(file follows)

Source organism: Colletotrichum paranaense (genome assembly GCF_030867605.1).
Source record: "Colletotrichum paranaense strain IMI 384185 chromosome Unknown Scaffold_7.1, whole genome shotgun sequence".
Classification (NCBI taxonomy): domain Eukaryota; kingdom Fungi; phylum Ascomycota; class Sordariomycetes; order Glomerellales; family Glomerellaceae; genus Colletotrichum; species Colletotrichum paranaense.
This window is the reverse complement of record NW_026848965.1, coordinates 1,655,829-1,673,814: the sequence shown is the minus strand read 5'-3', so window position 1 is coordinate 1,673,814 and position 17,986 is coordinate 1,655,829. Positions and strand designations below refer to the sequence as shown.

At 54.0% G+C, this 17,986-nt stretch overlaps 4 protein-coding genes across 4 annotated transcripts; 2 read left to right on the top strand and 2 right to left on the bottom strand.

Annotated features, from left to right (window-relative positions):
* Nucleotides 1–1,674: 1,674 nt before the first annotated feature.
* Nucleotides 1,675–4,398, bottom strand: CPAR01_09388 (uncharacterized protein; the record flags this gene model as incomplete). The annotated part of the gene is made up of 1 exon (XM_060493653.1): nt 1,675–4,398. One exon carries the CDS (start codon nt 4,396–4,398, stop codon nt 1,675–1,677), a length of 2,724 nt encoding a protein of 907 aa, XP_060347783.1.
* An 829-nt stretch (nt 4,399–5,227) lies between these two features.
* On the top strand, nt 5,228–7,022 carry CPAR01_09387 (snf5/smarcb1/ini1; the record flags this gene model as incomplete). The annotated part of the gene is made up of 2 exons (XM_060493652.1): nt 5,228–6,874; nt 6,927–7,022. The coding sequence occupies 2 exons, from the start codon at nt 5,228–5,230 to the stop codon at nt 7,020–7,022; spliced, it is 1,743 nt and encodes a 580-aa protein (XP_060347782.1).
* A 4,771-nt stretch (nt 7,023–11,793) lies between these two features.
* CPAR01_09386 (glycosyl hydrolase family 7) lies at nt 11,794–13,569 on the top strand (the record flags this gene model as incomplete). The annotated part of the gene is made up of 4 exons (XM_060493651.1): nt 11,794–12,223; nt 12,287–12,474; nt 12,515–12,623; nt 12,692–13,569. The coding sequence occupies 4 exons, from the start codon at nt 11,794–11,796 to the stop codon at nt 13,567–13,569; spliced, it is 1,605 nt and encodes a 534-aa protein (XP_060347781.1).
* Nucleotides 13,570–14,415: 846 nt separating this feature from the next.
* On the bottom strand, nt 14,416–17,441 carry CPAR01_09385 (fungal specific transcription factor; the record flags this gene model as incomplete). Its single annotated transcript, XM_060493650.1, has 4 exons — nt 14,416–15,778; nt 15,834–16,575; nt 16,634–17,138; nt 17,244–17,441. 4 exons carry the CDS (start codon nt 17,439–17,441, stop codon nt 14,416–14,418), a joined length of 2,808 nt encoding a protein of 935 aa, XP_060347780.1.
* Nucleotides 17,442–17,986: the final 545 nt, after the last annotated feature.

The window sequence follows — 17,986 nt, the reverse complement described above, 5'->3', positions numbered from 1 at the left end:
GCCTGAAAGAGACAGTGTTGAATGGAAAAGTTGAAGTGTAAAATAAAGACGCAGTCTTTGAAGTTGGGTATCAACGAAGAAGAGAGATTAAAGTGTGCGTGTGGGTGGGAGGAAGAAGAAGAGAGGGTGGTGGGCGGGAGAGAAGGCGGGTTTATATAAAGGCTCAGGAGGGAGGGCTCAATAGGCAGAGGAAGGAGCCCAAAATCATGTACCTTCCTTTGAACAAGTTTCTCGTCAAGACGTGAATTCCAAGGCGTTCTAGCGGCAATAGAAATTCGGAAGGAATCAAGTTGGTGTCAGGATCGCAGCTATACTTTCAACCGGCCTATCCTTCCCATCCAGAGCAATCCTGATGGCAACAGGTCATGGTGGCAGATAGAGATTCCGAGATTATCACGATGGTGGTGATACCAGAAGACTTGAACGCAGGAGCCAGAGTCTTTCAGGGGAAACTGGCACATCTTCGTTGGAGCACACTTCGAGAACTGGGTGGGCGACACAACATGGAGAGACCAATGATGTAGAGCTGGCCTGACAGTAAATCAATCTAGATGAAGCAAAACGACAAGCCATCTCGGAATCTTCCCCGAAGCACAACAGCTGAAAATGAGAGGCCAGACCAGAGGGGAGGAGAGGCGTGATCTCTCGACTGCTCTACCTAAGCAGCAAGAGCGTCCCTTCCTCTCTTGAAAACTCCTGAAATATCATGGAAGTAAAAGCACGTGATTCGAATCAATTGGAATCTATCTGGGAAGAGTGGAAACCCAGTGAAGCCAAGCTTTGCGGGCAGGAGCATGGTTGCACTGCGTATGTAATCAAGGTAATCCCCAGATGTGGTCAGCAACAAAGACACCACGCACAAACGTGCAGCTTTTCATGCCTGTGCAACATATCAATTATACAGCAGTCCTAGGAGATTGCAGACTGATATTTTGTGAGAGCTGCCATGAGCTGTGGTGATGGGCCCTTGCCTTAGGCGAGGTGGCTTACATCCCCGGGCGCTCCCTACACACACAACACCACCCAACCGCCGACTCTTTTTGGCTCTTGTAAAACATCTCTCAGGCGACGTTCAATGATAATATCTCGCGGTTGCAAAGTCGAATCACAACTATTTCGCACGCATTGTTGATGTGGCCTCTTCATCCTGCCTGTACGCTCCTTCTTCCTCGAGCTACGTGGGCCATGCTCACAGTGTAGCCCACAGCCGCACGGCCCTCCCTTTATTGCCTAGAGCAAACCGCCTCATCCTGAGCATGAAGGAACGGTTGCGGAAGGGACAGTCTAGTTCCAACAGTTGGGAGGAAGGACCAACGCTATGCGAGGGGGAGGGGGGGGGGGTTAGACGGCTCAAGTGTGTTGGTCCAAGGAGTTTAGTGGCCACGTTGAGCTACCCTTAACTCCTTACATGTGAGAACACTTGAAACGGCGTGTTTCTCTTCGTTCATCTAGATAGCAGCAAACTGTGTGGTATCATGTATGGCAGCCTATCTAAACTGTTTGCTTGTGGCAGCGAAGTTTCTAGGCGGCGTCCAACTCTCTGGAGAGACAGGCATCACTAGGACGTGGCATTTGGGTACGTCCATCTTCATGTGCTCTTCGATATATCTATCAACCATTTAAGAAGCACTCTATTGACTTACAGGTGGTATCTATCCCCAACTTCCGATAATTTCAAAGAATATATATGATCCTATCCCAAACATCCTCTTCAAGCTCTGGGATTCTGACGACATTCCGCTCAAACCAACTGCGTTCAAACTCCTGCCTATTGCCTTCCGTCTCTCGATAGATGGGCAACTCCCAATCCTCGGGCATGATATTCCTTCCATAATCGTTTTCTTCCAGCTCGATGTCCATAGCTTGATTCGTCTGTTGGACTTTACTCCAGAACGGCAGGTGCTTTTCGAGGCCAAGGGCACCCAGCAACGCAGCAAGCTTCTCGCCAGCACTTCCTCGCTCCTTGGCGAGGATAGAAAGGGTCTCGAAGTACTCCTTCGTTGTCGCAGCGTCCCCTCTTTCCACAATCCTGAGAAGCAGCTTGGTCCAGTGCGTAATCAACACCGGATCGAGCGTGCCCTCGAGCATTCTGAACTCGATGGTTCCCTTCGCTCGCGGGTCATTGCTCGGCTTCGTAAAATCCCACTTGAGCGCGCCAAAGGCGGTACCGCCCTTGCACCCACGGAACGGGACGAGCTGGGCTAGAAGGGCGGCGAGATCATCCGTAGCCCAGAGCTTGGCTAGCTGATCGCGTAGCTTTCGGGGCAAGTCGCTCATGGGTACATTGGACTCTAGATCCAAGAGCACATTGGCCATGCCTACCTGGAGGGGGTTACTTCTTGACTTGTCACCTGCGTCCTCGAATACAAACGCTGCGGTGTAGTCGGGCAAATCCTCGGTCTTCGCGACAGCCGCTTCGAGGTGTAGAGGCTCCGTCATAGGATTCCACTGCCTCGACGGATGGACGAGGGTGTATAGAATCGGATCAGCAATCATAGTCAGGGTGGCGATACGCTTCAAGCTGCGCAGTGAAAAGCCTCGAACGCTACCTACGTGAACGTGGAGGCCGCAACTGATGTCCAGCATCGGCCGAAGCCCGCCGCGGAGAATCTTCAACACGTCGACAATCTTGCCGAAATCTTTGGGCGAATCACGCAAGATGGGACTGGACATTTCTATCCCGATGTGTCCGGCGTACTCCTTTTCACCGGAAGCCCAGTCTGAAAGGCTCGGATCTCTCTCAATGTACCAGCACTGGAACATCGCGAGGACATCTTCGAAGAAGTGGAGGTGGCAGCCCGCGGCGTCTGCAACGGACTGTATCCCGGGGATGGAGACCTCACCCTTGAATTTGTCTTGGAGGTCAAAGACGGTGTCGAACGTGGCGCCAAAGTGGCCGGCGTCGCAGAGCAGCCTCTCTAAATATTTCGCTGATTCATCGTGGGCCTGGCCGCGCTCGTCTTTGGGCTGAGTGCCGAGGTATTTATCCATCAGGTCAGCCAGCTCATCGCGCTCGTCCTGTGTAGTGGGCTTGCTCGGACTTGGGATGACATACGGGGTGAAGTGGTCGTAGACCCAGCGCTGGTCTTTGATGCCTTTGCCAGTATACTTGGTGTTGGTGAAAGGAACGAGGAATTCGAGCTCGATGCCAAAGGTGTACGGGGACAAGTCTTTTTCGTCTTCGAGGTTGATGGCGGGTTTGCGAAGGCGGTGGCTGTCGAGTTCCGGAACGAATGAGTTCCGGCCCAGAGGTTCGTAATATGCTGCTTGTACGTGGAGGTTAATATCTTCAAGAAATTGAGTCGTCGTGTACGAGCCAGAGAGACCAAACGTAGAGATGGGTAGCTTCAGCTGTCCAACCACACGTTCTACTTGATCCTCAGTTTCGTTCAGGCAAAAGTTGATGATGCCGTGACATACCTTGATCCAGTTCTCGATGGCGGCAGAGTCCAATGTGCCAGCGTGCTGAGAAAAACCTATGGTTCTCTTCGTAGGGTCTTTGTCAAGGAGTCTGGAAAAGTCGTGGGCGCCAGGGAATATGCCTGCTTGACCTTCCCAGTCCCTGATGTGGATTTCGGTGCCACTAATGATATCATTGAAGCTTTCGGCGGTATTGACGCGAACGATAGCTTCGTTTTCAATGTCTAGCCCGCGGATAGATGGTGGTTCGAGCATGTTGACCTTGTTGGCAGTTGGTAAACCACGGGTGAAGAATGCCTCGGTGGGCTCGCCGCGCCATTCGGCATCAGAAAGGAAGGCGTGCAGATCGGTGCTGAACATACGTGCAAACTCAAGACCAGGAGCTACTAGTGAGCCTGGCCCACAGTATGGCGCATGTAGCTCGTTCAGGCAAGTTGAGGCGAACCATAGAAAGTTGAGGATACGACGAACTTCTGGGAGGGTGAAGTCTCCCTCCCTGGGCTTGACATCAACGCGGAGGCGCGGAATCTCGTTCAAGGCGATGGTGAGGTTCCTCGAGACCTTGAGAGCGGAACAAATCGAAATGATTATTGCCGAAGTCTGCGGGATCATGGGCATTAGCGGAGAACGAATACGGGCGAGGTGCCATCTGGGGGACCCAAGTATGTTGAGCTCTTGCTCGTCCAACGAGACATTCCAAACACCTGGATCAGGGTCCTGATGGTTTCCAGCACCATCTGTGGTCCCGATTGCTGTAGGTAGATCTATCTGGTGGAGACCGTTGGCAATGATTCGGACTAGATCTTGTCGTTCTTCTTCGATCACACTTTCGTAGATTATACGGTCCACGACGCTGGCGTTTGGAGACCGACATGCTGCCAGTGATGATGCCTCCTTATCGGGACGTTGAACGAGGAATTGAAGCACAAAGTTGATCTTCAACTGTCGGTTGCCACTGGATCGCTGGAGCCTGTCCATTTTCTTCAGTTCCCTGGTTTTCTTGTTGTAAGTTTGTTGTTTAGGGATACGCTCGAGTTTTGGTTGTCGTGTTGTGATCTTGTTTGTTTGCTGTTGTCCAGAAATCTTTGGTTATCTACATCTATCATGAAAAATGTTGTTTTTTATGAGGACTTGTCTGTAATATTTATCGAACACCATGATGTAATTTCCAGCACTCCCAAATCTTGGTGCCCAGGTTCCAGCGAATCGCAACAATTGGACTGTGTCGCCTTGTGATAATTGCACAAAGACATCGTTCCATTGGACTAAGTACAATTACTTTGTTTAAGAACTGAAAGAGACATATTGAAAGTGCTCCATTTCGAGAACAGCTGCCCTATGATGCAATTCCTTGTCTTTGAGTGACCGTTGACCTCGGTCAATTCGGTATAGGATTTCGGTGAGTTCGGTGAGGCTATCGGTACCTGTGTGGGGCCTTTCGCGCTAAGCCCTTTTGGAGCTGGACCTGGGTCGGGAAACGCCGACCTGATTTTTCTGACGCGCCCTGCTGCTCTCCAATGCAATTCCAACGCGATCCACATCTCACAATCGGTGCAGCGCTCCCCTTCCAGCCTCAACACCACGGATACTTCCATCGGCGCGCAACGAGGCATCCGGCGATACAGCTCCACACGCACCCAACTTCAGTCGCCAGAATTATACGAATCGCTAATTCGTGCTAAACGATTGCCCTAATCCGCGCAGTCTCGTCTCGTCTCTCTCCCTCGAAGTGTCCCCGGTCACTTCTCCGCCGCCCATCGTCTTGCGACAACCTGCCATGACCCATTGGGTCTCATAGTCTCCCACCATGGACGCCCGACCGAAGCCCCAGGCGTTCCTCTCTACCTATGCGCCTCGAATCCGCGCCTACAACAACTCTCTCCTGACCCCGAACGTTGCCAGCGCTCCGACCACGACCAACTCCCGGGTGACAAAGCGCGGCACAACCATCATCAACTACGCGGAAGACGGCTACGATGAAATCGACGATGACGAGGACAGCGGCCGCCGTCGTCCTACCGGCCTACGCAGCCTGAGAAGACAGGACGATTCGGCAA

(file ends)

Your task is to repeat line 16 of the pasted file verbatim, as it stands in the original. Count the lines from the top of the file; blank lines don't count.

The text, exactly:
The window sequence follows — 17,986 nt, the reverse complement described above, 5'->3', positions numbered from 1 at the left end: